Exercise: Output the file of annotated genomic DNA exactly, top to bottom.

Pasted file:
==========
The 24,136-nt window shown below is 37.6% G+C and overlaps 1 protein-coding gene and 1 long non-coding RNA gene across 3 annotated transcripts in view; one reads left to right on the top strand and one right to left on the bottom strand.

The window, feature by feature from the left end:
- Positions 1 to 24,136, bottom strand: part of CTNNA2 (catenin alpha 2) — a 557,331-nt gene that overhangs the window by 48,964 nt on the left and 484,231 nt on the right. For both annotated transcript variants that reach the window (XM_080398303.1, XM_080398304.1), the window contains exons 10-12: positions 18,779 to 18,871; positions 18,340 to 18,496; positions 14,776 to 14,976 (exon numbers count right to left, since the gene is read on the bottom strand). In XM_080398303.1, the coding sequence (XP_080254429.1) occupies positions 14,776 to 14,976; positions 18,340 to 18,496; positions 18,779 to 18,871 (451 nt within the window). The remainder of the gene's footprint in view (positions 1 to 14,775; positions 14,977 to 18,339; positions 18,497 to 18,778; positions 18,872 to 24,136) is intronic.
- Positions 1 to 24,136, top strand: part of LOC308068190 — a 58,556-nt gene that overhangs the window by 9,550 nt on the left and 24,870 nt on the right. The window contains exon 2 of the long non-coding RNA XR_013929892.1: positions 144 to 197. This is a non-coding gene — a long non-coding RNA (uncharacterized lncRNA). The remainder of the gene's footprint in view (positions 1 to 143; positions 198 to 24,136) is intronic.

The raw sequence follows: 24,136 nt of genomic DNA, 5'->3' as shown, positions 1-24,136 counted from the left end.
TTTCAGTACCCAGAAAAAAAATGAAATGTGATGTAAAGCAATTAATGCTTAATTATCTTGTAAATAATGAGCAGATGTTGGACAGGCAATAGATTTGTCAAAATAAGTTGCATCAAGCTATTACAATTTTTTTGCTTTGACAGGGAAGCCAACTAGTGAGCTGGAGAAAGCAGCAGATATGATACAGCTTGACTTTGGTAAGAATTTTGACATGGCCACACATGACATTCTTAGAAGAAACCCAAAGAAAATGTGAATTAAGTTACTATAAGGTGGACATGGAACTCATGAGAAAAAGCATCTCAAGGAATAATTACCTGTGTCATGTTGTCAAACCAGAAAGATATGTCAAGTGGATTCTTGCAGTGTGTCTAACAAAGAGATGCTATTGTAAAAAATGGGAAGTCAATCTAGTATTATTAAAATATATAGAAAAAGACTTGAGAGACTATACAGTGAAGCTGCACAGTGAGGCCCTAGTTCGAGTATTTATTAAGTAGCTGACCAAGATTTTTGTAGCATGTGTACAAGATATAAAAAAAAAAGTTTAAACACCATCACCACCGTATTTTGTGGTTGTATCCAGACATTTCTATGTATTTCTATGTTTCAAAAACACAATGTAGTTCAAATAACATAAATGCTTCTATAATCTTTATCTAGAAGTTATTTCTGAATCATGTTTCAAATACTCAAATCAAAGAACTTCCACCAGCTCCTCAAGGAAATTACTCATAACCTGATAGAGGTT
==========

The 24,136-nt window shown below is 37.6% G+C and overlaps 1 protein-coding gene and 1 long non-coding RNA gene across 3 annotated transcripts in view; one reads left to right on the top strand and one right to left on the bottom strand.

The window, feature by feature from the left end:
- Positions 1 to 24,136, bottom strand: part of CTNNA2 (catenin alpha 2) — a 557,331-nt gene that overhangs the window by 48,964 nt on the left and 484,231 nt on the right. For both annotated transcript variants that reach the window (XM_080398303.1, XM_080398304.1), the window contains exons 10-12: positions 18,779 to 18,871; positions 18,340 to 18,496; positions 14,776 to 14,976 (exon numbers count right to left, since the gene is read on the bottom strand). In XM_080398303.1, the coding sequence (XP_080254429.1) occupies positions 14,776 to 14,976; positions 18,340 to 18,496; positions 18,779 to 18,871 (451 nt within the window). The remainder of the gene's footprint in view (positions 1 to 14,775; positions 14,977 to 18,339; positions 18,497 to 18,778; positions 18,872 to 24,136) is intronic.
- Positions 1 to 24,136, top strand: part of LOC308068190 — a 58,556-nt gene that overhangs the window by 9,550 nt on the left and 24,870 nt on the right. The window contains exon 2 of the long non-coding RNA XR_013929892.1: positions 144 to 197. This is a non-coding gene — a long non-coding RNA (uncharacterized lncRNA). The remainder of the gene's footprint in view (positions 1 to 143; positions 198 to 24,136) is intronic.

The raw sequence follows: 24,136 nt of genomic DNA, 5'->3' as shown, positions 1-24,136 counted from the left end.
TTTCAGTACCCAGAAAAAAAATGAAATGTGATGTAAAGCAATTAATGCTTAATTATCTTGTAAATAATGAGCAGATGTTGGACAGGCAATAGATTTGTCAAAATAAGTTGCATCAAGCTATTACAATTTTTTTGCTTTGACAGGGAAGCCAACTAGTGAGCTGGAGAAAGCAGCAGATATGATACAGCTTGACTTTGGTAAGAATTTTGACATGGCCACACATGACATTCTTAGAAGAAACCCAAAGAAAATGTGAATTAAGTTACTATAAGGTGGACATGGAACTCATGAGAAAAAGCATCTCAAGGAATAATTACCTGTGTCATGTTGTCAAACCAGAAAGATATGTCAAGTGGATTCTTGCAGTGTGTCTAACAAAGAGATGCTATTGTAAAAAATGGGAAGTCAATCTAGTATTATTAAAATATATAGAAAAAGACTTGAGAGACTATACAGTGAAGCTGCACAGTGAGGCCCTAGTTCGAGTATTTATTAAGTAGCTGACCAAGATTTTTGTAGCATGTGTACAAGATATAAAAAAAAAAGTTTAAACACCATCACCACCGTATTTTGTGGTTGTATCCAGACATTTCTATGTATTTCTATGTTTCAAAAACACAATGTAGTTCAAATAACATAAATGCTTCTATAATCTTTATCTAGAAGTTATTTCTGAATCATGTTTCAAATACTCAAATCAAAGAACTTCCACCAGCTCCTCAAGGAAATTACTCATAACCTGATAGAGGTT